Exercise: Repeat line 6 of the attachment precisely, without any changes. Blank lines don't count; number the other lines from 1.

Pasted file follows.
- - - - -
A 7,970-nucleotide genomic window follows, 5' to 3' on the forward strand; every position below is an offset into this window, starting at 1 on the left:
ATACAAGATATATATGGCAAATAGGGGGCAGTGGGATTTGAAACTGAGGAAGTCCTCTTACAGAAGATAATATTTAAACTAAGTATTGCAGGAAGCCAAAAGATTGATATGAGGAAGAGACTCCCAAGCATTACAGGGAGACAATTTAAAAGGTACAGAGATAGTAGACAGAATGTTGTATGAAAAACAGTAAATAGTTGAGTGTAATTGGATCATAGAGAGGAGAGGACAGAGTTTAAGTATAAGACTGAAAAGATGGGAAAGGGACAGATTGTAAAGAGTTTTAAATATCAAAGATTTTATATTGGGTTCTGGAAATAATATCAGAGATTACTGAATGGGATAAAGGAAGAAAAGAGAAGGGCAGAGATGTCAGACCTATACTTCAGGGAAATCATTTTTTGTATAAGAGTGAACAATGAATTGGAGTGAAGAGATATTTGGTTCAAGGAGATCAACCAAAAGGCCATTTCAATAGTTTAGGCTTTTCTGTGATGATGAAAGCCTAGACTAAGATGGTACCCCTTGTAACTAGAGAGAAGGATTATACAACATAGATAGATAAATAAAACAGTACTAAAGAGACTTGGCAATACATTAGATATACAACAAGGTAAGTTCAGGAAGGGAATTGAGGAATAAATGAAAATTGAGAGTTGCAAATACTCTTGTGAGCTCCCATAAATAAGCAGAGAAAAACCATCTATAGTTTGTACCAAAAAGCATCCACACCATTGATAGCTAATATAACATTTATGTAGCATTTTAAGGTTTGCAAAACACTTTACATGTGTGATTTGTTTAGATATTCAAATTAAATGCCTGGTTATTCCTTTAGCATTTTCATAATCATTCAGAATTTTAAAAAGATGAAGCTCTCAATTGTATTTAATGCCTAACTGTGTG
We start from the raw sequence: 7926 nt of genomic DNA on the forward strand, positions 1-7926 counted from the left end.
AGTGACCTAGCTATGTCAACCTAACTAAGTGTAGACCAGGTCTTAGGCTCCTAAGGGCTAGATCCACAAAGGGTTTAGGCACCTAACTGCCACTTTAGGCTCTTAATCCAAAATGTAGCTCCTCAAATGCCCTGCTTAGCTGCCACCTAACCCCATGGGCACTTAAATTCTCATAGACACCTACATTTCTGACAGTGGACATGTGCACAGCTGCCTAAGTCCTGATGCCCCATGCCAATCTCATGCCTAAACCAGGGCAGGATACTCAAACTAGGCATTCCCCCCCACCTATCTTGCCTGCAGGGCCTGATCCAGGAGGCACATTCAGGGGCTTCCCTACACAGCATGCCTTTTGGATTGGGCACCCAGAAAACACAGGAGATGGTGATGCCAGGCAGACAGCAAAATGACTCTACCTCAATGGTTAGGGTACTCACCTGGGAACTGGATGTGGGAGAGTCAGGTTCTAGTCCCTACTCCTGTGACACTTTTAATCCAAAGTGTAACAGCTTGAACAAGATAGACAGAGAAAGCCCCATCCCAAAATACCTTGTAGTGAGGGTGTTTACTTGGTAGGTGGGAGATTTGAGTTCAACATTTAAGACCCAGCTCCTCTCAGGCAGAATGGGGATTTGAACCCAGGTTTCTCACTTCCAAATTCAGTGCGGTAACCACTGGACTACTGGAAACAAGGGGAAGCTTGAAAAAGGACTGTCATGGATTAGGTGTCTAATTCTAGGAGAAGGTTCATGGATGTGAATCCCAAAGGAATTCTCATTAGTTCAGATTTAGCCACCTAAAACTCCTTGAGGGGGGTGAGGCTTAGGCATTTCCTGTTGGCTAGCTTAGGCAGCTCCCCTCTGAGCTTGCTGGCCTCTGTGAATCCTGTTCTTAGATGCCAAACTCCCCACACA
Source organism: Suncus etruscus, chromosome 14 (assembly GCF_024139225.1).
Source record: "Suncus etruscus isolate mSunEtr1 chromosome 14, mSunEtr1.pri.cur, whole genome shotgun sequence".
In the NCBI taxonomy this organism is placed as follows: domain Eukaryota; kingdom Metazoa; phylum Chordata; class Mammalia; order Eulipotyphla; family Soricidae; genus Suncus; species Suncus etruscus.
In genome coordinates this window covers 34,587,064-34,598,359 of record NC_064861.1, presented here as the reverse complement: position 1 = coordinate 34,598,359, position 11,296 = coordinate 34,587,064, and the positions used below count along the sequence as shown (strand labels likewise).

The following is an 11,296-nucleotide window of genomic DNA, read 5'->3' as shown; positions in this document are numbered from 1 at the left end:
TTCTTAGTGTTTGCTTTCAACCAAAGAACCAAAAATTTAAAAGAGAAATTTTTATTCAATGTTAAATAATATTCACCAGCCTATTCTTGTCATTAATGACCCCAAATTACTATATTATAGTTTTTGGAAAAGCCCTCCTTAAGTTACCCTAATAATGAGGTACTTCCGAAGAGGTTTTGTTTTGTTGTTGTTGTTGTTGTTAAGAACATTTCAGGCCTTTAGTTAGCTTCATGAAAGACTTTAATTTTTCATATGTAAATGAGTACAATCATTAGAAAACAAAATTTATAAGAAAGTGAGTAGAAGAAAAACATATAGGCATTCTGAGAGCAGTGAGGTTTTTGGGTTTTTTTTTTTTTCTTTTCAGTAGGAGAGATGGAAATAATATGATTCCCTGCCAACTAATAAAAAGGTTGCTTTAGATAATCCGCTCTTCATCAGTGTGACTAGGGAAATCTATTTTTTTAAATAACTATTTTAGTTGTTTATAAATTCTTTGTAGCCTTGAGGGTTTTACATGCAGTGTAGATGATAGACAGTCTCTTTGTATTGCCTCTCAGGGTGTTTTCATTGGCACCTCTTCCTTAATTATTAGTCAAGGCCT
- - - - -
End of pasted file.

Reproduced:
Source record: "Suncus etruscus isolate mSunEtr1 chromosome 14, mSunEtr1.pri.cur, whole genome shotgun sequence".